Healing Wounded U.S. Veterans Through Music
Music has played an important role in U.S. military service – to inspire, to celebrate and to mourn – as far back as Revolutionary War times. In honor of Memorial Day, which commemorates the ultimate sacrifice paid by our nation’s veterans, we’ll highlight two life-changing ways music helps today’s wounded veterans heal.
Voices of Valor™ is an initiative of Music For All Seasons™, providing opportunities for returning service men and women to use music to help them reintegrate into civilian life. Small groups of six to 10 work with a professional singer/songwriter and a psychology mentor over an 8-week session.
From lyrics to performance. During each session, participants learn to use music to address the stress and trauma that are significant impediments for many veterans readjusting to civilian life. Through the course of the sessions, the veterans produce new song lyrics, and create, perform, and record their original songs. Participating veterans do not need any previous musical training or experience.
Music For All Seasons, a nonprofit corporation dedicated to the therapeutic properties of music, was founded in 1991 by husband and wife Dallow and Rena Fruchter.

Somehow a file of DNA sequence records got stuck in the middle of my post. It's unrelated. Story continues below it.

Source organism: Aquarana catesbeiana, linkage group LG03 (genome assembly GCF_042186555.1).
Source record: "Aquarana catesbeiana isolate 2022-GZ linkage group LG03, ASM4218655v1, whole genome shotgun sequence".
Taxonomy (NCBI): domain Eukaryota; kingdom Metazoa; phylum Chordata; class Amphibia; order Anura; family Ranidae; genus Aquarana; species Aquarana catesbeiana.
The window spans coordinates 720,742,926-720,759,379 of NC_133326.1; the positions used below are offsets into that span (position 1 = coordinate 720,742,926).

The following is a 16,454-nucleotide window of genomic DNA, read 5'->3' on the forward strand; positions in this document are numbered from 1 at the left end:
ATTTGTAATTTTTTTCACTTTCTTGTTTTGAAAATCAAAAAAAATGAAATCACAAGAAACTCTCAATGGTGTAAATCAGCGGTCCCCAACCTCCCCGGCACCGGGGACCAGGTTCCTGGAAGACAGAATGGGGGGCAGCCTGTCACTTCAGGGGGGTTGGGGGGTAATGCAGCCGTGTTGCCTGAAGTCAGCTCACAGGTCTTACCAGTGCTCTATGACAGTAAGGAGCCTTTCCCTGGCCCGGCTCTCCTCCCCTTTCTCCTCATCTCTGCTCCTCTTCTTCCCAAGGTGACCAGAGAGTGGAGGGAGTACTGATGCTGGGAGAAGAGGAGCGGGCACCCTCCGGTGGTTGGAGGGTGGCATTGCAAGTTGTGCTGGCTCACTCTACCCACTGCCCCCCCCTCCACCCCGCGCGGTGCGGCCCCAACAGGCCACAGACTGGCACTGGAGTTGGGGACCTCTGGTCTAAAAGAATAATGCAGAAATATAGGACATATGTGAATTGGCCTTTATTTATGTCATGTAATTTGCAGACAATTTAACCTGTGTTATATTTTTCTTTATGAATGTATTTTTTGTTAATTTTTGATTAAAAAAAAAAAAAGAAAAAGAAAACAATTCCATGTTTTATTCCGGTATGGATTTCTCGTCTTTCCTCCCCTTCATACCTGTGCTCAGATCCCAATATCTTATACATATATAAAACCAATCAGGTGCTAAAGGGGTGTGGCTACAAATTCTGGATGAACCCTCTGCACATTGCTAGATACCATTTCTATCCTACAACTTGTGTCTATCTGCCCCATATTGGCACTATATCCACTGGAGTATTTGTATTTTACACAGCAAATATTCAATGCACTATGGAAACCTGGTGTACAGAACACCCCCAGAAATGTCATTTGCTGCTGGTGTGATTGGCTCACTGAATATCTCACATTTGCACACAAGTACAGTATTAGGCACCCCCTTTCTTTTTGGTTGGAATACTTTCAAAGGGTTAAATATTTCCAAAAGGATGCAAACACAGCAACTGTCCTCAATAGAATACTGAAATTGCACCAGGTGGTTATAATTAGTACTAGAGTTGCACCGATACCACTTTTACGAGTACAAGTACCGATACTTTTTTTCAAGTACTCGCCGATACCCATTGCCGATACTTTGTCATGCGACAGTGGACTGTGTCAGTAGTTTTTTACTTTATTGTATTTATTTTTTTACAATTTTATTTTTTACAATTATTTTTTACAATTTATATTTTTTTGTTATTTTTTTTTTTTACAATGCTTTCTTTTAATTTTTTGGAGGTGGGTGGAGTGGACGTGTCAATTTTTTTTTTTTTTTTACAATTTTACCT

Musicorps is an intensive rehabilitation program where wounded warriors get help to play music and recover their lives. This innovative program improves quality of life and aids healing during long and difficult periods of recovery.
Hospital visit inspires. Arthur Bloom, composer and founder of Renovation in Music Education, started Musicorps after being invited to visit a badly injured soldier at Walter Reed Army Medical Center in Bethesda, MD back in 2007. The soldier, a musician who had been injured by an IED in Iraq, expressed his pain and frustration to Bloom, and the seed of an idea took root: a rehabilitative music program for injured combat veterans.
Musicorps replicates “real world” music relationships so that wounded warriors work on robust goal-oriented projects many hours a day. Musicorps integrates individualized projects, regular visits by highly accomplished musicians, and the use of specially assembled computer-based music workstations along with traditional instruments. Working in any musical style they prefer, participants are able to learn, play, write, and record original material.
We salute this powerful, life-changing work. The above info was gathered from these organizations’ websites and related media coverage. To learn more about music’s role in healing, particularly for wounded veterans, we also recommend this May 8 Wall Street Journal article (“A Healing Art”) by pianist Byron Janis.